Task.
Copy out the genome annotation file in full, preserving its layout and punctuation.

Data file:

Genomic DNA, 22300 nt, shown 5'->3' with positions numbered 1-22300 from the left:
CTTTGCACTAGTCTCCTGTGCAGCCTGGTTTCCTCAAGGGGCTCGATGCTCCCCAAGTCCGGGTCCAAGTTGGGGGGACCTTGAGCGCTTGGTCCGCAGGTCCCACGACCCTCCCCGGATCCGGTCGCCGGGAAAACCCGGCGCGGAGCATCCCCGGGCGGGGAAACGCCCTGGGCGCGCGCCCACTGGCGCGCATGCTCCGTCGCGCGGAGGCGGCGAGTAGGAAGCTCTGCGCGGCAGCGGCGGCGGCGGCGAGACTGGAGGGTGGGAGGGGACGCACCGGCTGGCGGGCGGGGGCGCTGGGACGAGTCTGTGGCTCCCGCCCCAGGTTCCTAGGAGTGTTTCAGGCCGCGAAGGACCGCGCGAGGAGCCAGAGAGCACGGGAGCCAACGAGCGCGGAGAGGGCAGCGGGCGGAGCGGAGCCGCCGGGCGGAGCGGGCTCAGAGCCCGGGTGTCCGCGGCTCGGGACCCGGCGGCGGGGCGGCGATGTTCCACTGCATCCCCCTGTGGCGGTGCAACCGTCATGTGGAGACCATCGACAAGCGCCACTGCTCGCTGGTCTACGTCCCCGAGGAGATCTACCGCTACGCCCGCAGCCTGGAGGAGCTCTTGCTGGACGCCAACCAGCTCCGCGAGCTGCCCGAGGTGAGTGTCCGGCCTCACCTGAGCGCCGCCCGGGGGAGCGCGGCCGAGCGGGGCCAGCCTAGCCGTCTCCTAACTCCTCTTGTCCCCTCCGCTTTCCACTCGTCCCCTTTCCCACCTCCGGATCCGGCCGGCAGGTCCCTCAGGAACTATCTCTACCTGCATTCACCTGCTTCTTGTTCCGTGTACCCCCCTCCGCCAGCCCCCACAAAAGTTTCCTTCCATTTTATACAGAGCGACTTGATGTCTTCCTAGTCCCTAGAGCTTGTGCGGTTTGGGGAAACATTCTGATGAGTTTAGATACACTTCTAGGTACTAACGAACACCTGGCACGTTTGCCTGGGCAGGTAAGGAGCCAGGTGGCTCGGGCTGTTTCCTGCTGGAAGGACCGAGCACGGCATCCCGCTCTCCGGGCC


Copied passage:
Genomic DNA, 22300 nt, shown 5'->3' with positions numbered 1-22300 from the left:
CTTTGCACTAGTCTCCTGTGCAGCCTGGTTTCCTCAAGGGGCTCGATGCTCCCCAAGTCCGGGTCCAAGTTGGGGGGACCTTGAGCGCTTGGTCCGCAGGTCCCACGACCCTCCCCGGATCCGGTCGCCGGGAAAACCCGGCGCGGAGCATCCCCGGGCGGGGAAACGCCCTGGGCGCGCGCCCACTGGCGCGCATGCTCCGTCGCGCGGAGGCGGCGAGTAGGAAGCTCTGCGCGGCAGCGGCGGCGGCGGCGAGACTGGAGGGTGGGAGGGGACGCACCGGCTGGCGGGCGGGGGCGCTGGGACGAGTCTGTGGCTCCCGCCCCAGGTTCCTAGGAGTGTTTCAGGCCGCGAAGGACCGCGCGAGGAGCCAGAGAGCACGGGAGCCAACGAGCGCGGAGAGGGCAGCGGGCGGAGCGGAGCCGCCGGGCGGAGCGGGCTCAGAGCCCGGGTGTCCGCGGCTCGGGACCCGGCGGCGGGGCGGCGATGTTCCACTGCATCCCCCTGTGGCGGTGCAACCGTCATGTGGAGACCATCGACAAGCGCCACTGCTCGCTGGTCTACGTCCCCGAGGAGATCTACCGCTACGCCCGCAGCCTGGAGGAGCTCTTGCTGGACGCCAACCAGCTCCGCGAGCTGCCCGAGGTGAGTGTCCGGCCTCACCTGAGCGCCGCCCGGGGGAGCGCGGCCGAGCGGGGCCAGCCTAGCCGTCTCCTAACTCCTCTTGTCCCCTCCGCTTTCCACTCGTCCCCTTTCCCACCTCCGGATCCGGCCGGCAGGTCCCTCAGGAACTATCTCTACCTGCATTCACCTGCTTCTTGTTCCGTGTACCCCCCTCCGCCAGCCCCCACAAAAGTTTCCTTCCATTTTATACAGAGCGACTTGATGTCTTCCTAGTCCCTAGAGCTTGTGCGGTTTGGGGAAACATTCTGATGAGTTTAGATACACTTCTAGGTACTAACGAACACCTGGCACGTTTGCCTGGGCAGGTAAGGAGCCAGGTGGCTCGGGCTGTTTCCTGCTGGAAGGACCGAGCACGGCATCCCGCTCTCCGGGCC